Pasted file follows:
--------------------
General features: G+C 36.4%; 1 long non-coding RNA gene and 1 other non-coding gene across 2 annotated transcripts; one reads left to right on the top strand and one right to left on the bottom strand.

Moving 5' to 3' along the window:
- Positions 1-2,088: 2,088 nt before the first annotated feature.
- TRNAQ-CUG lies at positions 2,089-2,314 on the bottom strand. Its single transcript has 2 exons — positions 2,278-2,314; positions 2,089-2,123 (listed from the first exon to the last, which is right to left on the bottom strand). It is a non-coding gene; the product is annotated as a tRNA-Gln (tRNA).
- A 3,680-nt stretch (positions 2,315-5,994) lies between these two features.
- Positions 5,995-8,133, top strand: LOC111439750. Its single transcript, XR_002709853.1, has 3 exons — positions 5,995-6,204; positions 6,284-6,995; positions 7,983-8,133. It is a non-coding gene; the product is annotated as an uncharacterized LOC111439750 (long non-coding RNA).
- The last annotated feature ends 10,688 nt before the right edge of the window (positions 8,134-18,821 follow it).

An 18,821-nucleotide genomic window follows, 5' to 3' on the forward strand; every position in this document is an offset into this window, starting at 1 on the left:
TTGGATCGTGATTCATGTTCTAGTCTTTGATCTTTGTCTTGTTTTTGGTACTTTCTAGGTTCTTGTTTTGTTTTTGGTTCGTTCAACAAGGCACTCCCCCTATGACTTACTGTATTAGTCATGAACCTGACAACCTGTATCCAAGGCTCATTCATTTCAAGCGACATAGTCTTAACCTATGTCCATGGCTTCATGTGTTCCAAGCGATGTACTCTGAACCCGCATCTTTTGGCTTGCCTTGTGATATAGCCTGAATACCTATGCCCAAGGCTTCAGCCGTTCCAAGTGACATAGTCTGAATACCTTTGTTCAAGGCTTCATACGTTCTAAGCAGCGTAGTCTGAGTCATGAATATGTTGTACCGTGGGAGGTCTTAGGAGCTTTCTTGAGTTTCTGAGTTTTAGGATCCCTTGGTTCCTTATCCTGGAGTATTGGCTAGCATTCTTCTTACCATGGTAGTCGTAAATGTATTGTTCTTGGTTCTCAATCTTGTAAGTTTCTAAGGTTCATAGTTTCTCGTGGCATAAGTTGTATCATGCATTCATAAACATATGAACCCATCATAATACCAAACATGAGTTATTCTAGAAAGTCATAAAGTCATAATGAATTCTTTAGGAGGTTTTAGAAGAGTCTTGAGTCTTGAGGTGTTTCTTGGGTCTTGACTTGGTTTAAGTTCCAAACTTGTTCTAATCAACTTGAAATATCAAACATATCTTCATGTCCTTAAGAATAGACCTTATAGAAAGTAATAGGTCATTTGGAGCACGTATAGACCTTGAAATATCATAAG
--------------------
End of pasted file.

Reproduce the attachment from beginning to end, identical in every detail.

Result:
General features: G+C 36.4%; 1 long non-coding RNA gene and 1 other non-coding gene across 2 annotated transcripts; one reads left to right on the top strand and one right to left on the bottom strand.

Moving 5' to 3' along the window:
- Positions 1-2,088: 2,088 nt before the first annotated feature.
- TRNAQ-CUG lies at positions 2,089-2,314 on the bottom strand. Its single transcript has 2 exons — positions 2,278-2,314; positions 2,089-2,123 (listed from the first exon to the last, which is right to left on the bottom strand). It is a non-coding gene; the product is annotated as a tRNA-Gln (tRNA).
- A 3,680-nt stretch (positions 2,315-5,994) lies between these two features.
- Positions 5,995-8,133, top strand: LOC111439750. Its single transcript, XR_002709853.1, has 3 exons — positions 5,995-6,204; positions 6,284-6,995; positions 7,983-8,133. It is a non-coding gene; the product is annotated as an uncharacterized LOC111439750 (long non-coding RNA).
- The last annotated feature ends 10,688 nt before the right edge of the window (positions 8,134-18,821 follow it).

An 18,821-nucleotide genomic window follows, 5' to 3' on the forward strand; every position in this document is an offset into this window, starting at 1 on the left:
TTGGATCGTGATTCATGTTCTAGTCTTTGATCTTTGTCTTGTTTTTGGTACTTTCTAGGTTCTTGTTTTGTTTTTGGTTCGTTCAACAAGGCACTCCCCCTATGACTTACTGTATTAGTCATGAACCTGACAACCTGTATCCAAGGCTCATTCATTTCAAGCGACATAGTCTTAACCTATGTCCATGGCTTCATGTGTTCCAAGCGATGTACTCTGAACCCGCATCTTTTGGCTTGCCTTGTGATATAGCCTGAATACCTATGCCCAAGGCTTCAGCCGTTCCAAGTGACATAGTCTGAATACCTTTGTTCAAGGCTTCATACGTTCTAAGCAGCGTAGTCTGAGTCATGAATATGTTGTACCGTGGGAGGTCTTAGGAGCTTTCTTGAGTTTCTGAGTTTTAGGATCCCTTGGTTCCTTATCCTGGAGTATTGGCTAGCATTCTTCTTACCATGGTAGTCGTAAATGTATTGTTCTTGGTTCTCAATCTTGTAAGTTTCTAAGGTTCATAGTTTCTCGTGGCATAAGTTGTATCATGCATTCATAAACATATGAACCCATCATAATACCAAACATGAGTTATTCTAGAAAGTCATAAAGTCATAATGAATTCTTTAGGAGGTTTTAGAAGAGTCTTGAGTCTTGAGGTGTTTCTTGGGTCTTGACTTGGTTTAAGTTCCAAACTTGTTCTAATCAACTTGAAATATCAAACATATCTTCATGTCCTTAAGAATAGACCTTATAGAAAGTAATAGGTCATTTGGAGCACGTATAGACCTTGAAATATCATAAG